Jordy Kerwick: Fantasy Art Collection


In the first of an occasional series, Modern Forms invites artists and art world figures to pick out their ideal, fantasy art collection. We asked Australian artist Jordy Kerwick to pick out any five artworks or collectable objects from the entirety of human history for his fantasy museum. Here are the works he picked out and the reasons why: 

Ugo Rondinone – Seven Magic Mountains (2016) 

Well I’d love to have Rondinone’s Seven Magic Mountains in my back-yard! And I love Rondinone’s new series of Nuns + Monks. They’re these super, simple sculptures about three and a half-meters tall, they’re insanely good. I think Rondinone’s big sculptural and conceptual works are incredible. It’s their scale; the boldness and audacity of palette and curation, locating them in the middle of nowhere to create this profound experience. He’s a genius.

Matisse – The Snail (1953)

The most visceral reaction I’ve ever had to a work was from seeing The Snail. I remember thinking  ‘Fucking hell, oh my god, this is insane.’ It’s just this big collage of twelve or so cut-out bits of paper, which looks so simple, and then you go up close to it, and there’s rips and tears and marks of glue, and it’s so imperfect. And yet, the palette, the composition, the history of how and why he made the work are incredible.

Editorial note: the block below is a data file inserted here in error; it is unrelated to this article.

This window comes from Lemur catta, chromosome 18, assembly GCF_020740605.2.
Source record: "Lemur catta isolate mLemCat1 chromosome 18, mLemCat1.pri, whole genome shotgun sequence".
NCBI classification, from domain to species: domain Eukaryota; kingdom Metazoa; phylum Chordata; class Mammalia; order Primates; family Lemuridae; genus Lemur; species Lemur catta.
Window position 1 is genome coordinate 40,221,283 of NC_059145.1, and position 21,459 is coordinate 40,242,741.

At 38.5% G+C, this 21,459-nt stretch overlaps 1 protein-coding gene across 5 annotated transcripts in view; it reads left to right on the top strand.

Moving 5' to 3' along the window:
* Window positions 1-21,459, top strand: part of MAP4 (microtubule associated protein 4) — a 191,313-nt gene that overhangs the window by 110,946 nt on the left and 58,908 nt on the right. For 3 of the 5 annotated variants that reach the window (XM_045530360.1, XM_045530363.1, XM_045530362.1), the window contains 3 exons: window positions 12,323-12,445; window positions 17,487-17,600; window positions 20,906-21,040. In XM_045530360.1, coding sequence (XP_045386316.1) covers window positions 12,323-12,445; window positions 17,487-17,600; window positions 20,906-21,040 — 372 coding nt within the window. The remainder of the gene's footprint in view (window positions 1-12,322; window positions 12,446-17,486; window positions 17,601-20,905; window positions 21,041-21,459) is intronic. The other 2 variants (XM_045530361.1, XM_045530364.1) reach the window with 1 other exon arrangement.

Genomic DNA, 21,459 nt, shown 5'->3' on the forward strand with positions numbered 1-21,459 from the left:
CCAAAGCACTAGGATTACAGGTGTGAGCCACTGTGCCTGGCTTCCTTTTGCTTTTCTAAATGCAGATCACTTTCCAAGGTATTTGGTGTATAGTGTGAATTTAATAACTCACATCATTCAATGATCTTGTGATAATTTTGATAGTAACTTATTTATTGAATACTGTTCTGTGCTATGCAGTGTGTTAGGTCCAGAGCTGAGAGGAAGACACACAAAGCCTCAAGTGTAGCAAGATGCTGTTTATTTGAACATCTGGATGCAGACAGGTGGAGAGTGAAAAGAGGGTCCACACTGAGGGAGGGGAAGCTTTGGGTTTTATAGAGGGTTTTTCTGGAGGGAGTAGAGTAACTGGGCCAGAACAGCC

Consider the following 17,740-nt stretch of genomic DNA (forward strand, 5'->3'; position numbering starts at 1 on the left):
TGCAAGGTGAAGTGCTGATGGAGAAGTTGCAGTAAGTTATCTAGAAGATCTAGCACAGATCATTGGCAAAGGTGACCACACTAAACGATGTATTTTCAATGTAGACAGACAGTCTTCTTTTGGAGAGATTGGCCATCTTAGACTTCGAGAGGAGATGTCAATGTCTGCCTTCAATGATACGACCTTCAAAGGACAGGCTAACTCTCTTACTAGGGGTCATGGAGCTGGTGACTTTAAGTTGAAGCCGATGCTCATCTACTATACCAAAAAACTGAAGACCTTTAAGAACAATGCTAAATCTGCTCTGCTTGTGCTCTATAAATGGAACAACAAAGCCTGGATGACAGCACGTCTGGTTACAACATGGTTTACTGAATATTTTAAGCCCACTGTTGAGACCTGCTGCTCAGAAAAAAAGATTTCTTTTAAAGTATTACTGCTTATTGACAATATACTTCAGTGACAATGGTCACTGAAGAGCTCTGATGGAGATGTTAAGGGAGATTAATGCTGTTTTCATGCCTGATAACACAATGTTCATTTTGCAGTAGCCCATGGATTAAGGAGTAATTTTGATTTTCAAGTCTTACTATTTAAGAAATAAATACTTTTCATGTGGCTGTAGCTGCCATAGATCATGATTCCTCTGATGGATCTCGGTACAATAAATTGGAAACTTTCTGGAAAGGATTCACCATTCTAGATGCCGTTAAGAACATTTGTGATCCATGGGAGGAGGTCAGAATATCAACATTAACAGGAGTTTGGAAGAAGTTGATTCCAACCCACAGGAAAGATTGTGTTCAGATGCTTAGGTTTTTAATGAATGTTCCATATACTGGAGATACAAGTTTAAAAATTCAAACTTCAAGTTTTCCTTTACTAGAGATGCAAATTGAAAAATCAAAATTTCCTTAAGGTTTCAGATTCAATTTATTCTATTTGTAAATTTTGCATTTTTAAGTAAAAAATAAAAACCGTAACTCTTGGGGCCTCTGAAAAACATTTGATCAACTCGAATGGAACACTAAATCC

Helen Frankenthaler – Cape, (Provincetown), (1964)

The  National Gallery of Victoria in Melbourne, where I’m from, has a fine Picasso and a fine Matisse, but one of its treasures, for me, is this beautiful Helen Frankenthaler. So I’d have that. I was thinking about whether to pick a Rothko or a Frankenthaler, and I like Rothko’s work on a consistent basis more than Frankenthaler’s, but I also think that Frankenthaler, when she nailed it, actually made better works than him. 

George Stubbs – Horse Attacked by a Lion (1769)

This painting has been a source of so much influence for me. It’s the drama of it, the beauty, reality of nature and feeling of hope, or lack thereof, that enables you to look at it over and over again. It’s also beautifully painted and has a perfect sense of balance.

Paul Sérusier – Les filles de Pelichtim (1908)

This is a new piece I’ve only found recently. I don’t actually know a whole lot about the painting, but I was instantly captivated by its ritualistic subject matter and execution. The use of pattern and drama are very captivating. 

More Texts

Fantasy Art Collection: Andreas Siegfried

Lakwena Maciver: Interview

Jordy Kerwick, Q&A

Marieke Bernard-Berkel, Q&A